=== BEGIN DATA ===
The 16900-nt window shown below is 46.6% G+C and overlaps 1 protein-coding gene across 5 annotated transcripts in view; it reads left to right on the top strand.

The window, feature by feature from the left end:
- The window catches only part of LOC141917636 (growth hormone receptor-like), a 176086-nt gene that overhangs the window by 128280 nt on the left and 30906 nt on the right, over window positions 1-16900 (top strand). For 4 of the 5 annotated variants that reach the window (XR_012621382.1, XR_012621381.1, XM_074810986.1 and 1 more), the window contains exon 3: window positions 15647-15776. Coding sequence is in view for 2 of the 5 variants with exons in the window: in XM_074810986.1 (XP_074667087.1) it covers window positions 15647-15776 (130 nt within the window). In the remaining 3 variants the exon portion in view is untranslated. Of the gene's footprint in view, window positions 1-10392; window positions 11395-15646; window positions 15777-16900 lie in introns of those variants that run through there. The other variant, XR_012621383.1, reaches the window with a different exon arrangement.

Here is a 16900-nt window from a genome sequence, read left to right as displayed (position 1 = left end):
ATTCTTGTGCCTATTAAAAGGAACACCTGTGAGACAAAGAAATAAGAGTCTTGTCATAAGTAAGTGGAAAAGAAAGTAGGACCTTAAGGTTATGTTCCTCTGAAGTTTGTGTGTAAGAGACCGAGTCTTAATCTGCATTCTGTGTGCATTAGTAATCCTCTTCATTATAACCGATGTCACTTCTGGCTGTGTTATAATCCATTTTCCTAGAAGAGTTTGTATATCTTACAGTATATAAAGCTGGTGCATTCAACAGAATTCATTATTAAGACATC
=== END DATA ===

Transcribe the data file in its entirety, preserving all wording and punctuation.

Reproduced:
The 16900-nt window shown below is 46.6% G+C and overlaps 1 protein-coding gene across 5 annotated transcripts in view; it reads left to right on the top strand.

The window, feature by feature from the left end:
- The window catches only part of LOC141917636 (growth hormone receptor-like), a 176086-nt gene that overhangs the window by 128280 nt on the left and 30906 nt on the right, over window positions 1-16900 (top strand). For 4 of the 5 annotated variants that reach the window (XR_012621382.1, XR_012621381.1, XM_074810986.1 and 1 more), the window contains exon 3: window positions 15647-15776. Coding sequence is in view for 2 of the 5 variants with exons in the window: in XM_074810986.1 (XP_074667087.1) it covers window positions 15647-15776 (130 nt within the window). In the remaining 3 variants the exon portion in view is untranslated. Of the gene's footprint in view, window positions 1-10392; window positions 11395-15646; window positions 15777-16900 lie in introns of those variants that run through there. The other variant, XR_012621383.1, reaches the window with a different exon arrangement.

Here is a 16900-nt window from a genome sequence, read left to right as displayed (position 1 = left end):
ATTCTTGTGCCTATTAAAAGGAACACCTGTGAGACAAAGAAATAAGAGTCTTGTCATAAGTAAGTGGAAAAGAAAGTAGGACCTTAAGGTTATGTTCCTCTGAAGTTTGTGTGTAAGAGACCGAGTCTTAATCTGCATTCTGTGTGCATTAGTAATCCTCTTCATTATAACCGATGTCACTTCTGGCTGTGTTATAATCCATTTTCCTAGAAGAGTTTGTATATCTTACAGTATATAAAGCTGGTGCATTCAACAGAATTCATTATTAAGACATC